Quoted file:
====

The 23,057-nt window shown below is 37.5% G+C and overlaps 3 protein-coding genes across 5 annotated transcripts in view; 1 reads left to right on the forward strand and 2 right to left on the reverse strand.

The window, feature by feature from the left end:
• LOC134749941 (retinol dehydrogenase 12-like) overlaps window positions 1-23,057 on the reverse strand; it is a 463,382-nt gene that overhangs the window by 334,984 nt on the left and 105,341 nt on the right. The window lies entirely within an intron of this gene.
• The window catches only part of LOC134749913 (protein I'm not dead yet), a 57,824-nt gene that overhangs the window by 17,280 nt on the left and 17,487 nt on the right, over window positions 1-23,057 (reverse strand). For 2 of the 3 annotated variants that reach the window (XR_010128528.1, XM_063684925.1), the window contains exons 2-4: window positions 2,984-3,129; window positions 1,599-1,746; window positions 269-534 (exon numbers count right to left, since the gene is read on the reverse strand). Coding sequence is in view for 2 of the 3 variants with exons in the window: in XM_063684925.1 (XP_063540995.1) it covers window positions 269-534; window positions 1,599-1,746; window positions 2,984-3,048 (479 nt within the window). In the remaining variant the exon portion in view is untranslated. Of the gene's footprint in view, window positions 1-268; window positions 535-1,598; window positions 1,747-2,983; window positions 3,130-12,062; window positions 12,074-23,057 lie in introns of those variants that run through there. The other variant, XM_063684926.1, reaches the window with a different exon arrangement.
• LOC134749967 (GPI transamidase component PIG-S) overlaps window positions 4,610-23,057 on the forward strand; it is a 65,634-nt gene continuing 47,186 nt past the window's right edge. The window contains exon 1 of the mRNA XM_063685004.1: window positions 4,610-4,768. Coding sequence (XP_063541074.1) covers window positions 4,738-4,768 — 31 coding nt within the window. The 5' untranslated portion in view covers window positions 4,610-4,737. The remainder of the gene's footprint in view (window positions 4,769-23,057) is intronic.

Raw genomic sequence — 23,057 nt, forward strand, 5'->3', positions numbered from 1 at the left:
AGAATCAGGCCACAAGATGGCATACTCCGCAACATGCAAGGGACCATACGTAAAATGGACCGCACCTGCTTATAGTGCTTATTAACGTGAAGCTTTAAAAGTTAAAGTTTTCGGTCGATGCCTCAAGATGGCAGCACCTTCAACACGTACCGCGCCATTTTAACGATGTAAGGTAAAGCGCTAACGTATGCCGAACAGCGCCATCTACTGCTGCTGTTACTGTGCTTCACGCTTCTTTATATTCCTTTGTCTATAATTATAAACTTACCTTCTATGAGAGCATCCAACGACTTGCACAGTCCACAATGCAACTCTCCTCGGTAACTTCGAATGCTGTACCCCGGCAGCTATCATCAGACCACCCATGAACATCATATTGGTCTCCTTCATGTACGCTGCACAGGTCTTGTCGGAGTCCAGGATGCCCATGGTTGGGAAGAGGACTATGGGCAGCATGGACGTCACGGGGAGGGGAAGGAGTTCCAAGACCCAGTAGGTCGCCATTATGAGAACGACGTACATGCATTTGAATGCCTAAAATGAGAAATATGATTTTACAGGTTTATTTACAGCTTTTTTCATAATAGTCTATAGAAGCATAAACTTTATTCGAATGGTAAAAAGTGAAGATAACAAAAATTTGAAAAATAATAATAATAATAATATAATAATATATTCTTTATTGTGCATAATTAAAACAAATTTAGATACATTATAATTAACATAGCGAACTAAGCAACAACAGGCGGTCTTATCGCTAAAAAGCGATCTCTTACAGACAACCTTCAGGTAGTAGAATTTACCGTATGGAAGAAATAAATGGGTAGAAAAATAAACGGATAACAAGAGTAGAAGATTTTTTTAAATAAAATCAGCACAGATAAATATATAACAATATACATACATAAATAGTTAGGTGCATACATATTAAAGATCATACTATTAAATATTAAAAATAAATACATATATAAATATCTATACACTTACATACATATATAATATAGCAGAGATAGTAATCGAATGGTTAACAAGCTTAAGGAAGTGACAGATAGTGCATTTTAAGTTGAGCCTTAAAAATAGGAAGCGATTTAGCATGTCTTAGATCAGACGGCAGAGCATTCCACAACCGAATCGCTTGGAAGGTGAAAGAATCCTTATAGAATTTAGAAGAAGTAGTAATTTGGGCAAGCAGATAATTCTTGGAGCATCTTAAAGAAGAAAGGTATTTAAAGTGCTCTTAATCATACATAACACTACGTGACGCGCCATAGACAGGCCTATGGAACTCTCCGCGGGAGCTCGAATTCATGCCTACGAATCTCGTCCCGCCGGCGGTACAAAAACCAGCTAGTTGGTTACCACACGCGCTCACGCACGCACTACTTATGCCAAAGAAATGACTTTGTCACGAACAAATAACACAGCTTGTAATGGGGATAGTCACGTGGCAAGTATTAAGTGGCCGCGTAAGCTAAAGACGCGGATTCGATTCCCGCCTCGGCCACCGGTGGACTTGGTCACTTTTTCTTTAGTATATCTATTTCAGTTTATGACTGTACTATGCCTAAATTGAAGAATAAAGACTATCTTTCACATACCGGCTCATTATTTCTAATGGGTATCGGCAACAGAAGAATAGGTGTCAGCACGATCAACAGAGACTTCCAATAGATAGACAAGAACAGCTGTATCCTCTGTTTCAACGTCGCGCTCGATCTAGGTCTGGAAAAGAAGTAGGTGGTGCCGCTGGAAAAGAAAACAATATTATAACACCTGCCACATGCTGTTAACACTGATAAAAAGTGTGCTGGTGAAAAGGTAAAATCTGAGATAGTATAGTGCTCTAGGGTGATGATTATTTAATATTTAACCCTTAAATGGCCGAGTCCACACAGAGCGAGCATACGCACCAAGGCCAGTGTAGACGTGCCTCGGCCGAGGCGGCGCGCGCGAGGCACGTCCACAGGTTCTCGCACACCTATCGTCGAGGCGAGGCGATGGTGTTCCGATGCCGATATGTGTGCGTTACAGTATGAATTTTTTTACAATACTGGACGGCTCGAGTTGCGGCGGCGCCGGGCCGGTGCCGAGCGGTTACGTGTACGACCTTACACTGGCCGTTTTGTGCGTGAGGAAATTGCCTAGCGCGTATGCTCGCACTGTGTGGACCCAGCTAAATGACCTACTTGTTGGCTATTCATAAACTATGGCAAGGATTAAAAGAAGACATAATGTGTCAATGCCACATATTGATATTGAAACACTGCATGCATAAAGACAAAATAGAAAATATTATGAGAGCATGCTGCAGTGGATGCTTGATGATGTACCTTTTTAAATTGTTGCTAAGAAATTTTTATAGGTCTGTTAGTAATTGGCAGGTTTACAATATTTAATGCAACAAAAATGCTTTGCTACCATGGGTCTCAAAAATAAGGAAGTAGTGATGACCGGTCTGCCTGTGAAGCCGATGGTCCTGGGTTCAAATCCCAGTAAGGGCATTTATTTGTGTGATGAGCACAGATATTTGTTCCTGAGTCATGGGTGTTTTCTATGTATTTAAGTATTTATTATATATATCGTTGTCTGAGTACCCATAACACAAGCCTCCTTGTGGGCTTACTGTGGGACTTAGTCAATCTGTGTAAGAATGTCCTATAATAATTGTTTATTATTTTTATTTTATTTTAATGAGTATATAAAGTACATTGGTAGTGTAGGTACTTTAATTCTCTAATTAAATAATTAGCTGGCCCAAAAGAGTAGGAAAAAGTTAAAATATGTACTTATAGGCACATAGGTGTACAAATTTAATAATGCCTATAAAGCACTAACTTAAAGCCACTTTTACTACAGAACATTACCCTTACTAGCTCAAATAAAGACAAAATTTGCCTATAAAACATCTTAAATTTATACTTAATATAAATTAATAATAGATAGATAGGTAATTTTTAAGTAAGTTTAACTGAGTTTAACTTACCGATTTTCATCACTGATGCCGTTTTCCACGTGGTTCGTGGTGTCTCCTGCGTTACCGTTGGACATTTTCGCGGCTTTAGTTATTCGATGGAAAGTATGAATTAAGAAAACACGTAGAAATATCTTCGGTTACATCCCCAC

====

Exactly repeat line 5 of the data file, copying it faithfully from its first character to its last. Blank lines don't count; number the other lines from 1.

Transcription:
• LOC134749967 (GPI transamidase component PIG-S) overlaps window positions 4,610-23,057 on the forward strand; it is a 65,634-nt gene continuing 47,186 nt past the window's right edge. The window contains exon 1 of the mRNA XM_063685004.1: window positions 4,610-4,768. Coding sequence (XP_063541074.1) covers window positions 4,738-4,768 — 31 coding nt within the window. The 5' untranslated portion in view covers window positions 4,610-4,737. The remainder of the gene's footprint in view (window positions 4,769-23,057) is intronic.